LANGKAWI - Former Malaysian prime minister Najib Razak says he shouldn't be blamed for the multi-billion-dollar 1MDB scandal, and declares he knows nothing about money from the state fund appearing in his personal account.
He does, though, have explanations for the vast sums of cash, luxury handbags and jewellery recently seized from his homes by the Malaysian authorities.
Speaking to Reuters in his first sit-down interview since his shock May 9 election defeat, Datuk Seri Najib said his advisers and the management and board of 1Malaysia Development Berhad (1MDB) had wrongly kept the alleged embezzlement of funds a secret from him.
Newly-elected Prime Minister Mahathir Mohamad told Reuters on Tuesday that the authorities have "an almost perfect case" against Mr Najib on charges of embezzlement, misappropriation and bribery linked to 1MDB.
Mr Najib, 64, lost the election after a decade in power at least partly because of the 1MDB scandal, which US Attorney-General Jeff Sessions has described as "kleptocracy at its worst".
Mr Najib, in some of his most extensive comments yet on the 1MDB scandal, said he did not know if hundreds of millions of dollars that moved through his personal account was from 1MDB, and if money from the fund was eventually laundered to acquire assets globally, including yachts, paintings, gems and prime real estate.
"I'm not party to the yacht, the paintings... I've never seen those paintings whatsoever," said Mr Najib. "I was not aware of these purchases. This was done without my knowledge. I would never authorise 1MDB funds to be used for any of these items. I've been in government so long, I know what's right and what's wrong."
Mr Najib was speaking at the interview held at a luxurious sea-facing private villa in a five-star hotel on the Malaysian holiday island of Langkawi.
He blamed 1MDB's board, saying it was incumbent upon them to tell him if something was wrong.
Relaxing in a black T-shirt and brown pants, Mr Najib said he was enjoying golf, food, and time with his family. The family booked the villa to celebrate the Hari Raya Puasa holidays together.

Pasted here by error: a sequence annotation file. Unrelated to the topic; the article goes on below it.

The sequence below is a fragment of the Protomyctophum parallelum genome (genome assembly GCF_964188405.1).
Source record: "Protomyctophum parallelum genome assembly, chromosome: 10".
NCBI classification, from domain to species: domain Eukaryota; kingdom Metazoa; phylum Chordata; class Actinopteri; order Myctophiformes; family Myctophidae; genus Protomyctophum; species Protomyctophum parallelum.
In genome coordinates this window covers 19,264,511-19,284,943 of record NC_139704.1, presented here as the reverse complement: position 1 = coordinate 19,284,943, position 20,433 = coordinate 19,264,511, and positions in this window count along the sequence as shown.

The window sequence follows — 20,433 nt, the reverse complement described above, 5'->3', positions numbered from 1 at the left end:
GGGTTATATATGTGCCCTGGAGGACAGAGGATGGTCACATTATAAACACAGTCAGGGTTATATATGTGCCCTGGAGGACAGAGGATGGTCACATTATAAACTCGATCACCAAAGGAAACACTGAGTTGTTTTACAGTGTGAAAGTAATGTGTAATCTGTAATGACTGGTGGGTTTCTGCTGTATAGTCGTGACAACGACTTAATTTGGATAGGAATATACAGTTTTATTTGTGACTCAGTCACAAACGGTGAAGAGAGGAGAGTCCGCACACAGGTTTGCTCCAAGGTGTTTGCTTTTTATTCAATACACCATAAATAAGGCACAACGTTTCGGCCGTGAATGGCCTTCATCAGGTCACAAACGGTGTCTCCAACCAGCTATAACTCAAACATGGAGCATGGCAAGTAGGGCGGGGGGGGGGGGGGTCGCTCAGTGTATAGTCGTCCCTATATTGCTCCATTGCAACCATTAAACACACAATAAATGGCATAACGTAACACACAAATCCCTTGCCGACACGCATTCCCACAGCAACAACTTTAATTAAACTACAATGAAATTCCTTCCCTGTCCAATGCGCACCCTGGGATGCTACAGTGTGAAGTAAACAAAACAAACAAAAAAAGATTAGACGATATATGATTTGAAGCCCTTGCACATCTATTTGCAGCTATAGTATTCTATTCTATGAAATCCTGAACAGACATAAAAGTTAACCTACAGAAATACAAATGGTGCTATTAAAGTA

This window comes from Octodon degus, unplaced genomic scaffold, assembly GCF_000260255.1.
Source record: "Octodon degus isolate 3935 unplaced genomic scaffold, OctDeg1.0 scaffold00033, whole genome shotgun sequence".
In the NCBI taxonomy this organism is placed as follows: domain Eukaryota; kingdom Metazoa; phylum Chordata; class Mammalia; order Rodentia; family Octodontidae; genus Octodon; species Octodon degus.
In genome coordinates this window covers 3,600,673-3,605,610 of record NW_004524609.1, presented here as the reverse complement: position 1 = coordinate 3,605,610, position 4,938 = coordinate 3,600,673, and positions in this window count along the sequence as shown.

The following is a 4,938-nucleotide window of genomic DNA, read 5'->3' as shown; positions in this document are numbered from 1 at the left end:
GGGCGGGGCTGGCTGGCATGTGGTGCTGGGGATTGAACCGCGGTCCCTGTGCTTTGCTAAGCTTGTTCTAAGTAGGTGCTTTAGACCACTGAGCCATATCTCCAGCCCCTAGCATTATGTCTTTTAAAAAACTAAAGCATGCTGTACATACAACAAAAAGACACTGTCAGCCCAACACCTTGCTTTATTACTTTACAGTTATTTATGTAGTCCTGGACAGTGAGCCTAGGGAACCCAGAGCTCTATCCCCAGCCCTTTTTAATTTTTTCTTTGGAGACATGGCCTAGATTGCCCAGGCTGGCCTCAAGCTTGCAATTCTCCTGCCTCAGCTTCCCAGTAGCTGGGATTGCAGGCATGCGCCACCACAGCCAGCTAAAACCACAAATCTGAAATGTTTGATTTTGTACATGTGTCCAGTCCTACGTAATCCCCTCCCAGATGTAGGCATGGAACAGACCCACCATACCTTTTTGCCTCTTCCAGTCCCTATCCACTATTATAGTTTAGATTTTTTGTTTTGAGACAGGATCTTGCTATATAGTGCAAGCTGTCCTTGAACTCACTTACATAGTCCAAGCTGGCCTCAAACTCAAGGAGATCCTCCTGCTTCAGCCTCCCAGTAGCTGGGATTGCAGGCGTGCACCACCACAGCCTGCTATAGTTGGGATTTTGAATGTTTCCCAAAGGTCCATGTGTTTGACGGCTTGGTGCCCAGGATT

Mr Najib's children, including stepson Riza Aziz, a Hollywood film producer, were with him for the week, his aides told Reuters.
Malaysian investigators looking into 1MDB say they believe that Mr Najib and his wife Rosmah Mansor have amassed vast amounts of wealth and property using funds from the state fund.
Datin Seri Rosmah briefly appeared at the interview but Mr Najib said she would not take questions.
Nearly 300 boxes of designer handbags and dozens of bags filled with cash and jewellery were among the items taken away by police in raids at properties linked to Mr Najib's family. Items included Birkin handbags from the luxury goods maker Hermes, each worth up to hundreds of thousands of dollars.
Mr Najib said the public seizure of handbags and other luxury items created a negative perception but most were gifts given to his wife and daughter and had nothing to do with 1MDB.
"Yes these were gifts, particularly with my daughter's they were tagged, they were actually labelled: when, by whom," adding that a lot of them were wedding presents.
Mr Najib said his son-in-law Daniyar Nazarbayev, the nephew of Kazakstan President Nursultan Nazarbayev, also gave as gifts many of the handbags to Rosmah.
"People might find it hard to understand, but my son-in-law for example, he gets Birkin from his source, five or six at one go," he said. "His family has got some means, so it has nothing to do with 1MDB if it comes from Kazakhstan."